In An Internet Minute…The Augean Challenge of Reaching Your Audience with Digital Content

1digitalminuteEach minute, more than 1 million GBs of data are transferred around our planet. Think about that for a moment and let it sink in.

The growth of mobile traffic alone is staggering: Intel predicts that by the year 2017, connected devices will outnumber people by three to one.  (Source:, “What Happens in an Internet Minute?”).

Market online? Engage your customers with digital only? Is it even possible to do this given the massive amount of content that flies by us every single second we are connected?

Even in the best multi-channel digital campaigns, marketers are competing with staggering amounts of new content. According to Intel, in every Internet minute:

  • 1 million searches are performed on Google
  • 3 million pieces of content are shared on Facebook
  • 347,222 tweets are tweeted on Twitter
  • 57,870 pages are viewed in Pinterest
  • 10 million ads are displayed

Budget pressures have surely played a role in this. The cost of generating digital inbound leads is less than traditional outbound marketing (Source: Hubspot, 2014 State of Inbound), but at what price?

Because the barrier of entry to a company’s digital lead funnel is so low (enter your email to view an article or look at a product on a website and voila, you are now a lead), the leads are less qualified, need more nurturing and are far less likely to become customers than leads generated via traditional outbound tactics.

All too often, the marketing department does a pretty good job of getting these digital “leads” via content marketing, building an sizable database of names and emails for follow-up. Yet because of the massive amount of content available to view and the inexact nature of relevant targeting online, these leads are far from qualified. Now begins the Herculean task of qualifying that list of leads and turning them into purchases.

Not convinced that this is the case? Ask any digital marketer to rattle off some of the bizarre responses they get to their online lead forms. Many of them are hilarious (my personal favorite is Mr. Ed at Talking Horses) until you look at what this really means to a company’s lead gen efforts. On the other hand, if someone takes the time to call or return a postcard from a direct marketing campaign, it’s far more likely to include real information from real people who really want the info they are asking about.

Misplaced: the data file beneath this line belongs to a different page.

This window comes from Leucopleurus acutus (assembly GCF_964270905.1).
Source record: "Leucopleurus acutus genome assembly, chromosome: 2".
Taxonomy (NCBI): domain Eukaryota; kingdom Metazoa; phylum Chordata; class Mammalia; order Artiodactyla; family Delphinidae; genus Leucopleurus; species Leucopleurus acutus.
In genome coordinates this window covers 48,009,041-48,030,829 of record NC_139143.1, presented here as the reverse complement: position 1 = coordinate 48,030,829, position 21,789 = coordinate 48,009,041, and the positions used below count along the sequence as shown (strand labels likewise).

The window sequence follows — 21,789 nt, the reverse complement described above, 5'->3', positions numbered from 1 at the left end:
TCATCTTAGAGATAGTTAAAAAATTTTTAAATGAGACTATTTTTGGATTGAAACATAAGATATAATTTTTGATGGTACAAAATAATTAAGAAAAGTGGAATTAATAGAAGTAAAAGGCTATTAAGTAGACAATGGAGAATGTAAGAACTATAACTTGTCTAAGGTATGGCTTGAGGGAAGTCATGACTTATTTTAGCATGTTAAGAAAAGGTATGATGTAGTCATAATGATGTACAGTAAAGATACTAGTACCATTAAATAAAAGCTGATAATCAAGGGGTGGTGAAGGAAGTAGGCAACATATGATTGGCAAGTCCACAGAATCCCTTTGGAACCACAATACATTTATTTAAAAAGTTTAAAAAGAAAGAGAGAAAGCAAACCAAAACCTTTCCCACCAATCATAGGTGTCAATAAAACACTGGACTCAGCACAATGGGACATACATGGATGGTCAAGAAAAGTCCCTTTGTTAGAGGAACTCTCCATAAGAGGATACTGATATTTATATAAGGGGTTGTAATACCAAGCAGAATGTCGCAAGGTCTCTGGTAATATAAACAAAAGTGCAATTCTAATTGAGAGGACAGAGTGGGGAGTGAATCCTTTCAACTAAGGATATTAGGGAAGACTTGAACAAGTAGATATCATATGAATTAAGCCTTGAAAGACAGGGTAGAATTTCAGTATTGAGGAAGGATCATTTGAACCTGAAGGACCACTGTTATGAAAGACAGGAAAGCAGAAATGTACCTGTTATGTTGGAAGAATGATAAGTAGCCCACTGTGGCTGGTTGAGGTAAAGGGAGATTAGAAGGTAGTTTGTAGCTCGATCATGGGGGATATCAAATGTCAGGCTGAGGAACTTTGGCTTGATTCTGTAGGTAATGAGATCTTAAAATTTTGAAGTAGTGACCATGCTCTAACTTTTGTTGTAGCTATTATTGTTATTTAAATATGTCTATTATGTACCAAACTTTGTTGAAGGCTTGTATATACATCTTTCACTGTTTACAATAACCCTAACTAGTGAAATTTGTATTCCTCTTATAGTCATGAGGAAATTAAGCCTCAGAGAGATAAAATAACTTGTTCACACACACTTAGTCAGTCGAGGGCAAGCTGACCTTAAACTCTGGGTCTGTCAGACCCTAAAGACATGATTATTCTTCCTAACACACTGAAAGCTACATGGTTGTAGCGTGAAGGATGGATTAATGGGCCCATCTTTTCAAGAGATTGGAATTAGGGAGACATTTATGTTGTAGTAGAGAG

True, advances in data technology makes it increasingly feasible for marketers to target and customize their messages online. Yet even if you do reach your target, the odds that they are interested in what you have to say is bleak. According to Hubspot:

  • 91% of email users have unsubscribed from a company they previously opted into
  • 84% of 25-34 year-olds have left a favorite website because of intrusive or irrelevant ads
  • And a study by Harris Interactive showed that consumers are tuning out digital ads at an alarming rate.

Clearly digital-only is not the solution; No matter how much content you create and distribute, a digital-only marketing strategy is sadly lacking.

What’s missing? Print, according to one noted content marketing expert.

“Marketers today are so focused on digital channels that they’ve all but forgotten the power of print,” laments Content Marketing Institute’s Joe Pulizzi.

“Now, am I saying that brands should be looking at print as an opportunity right now to get and keep consumer attention? Yes, that’s exactly what I’m saying. I believe there has never been a bigger opportunity for brands in the printed channel than right now,” Pulizzi continues.

Make no mistake about it, even the experts in digital content creation and lead generation like Pulizzi understand that print remains powerful, and nine in 10 consumers welcome print marketing, according to Nielsen Research.

What all this points out so clearly to us is that digital will never “replace” print, as so many digital experts predicted. A digital-only marketing strategy may look razzle dazzle and generate lots of clicks, but to bring home the bacon you’ve got to wrap it in paper.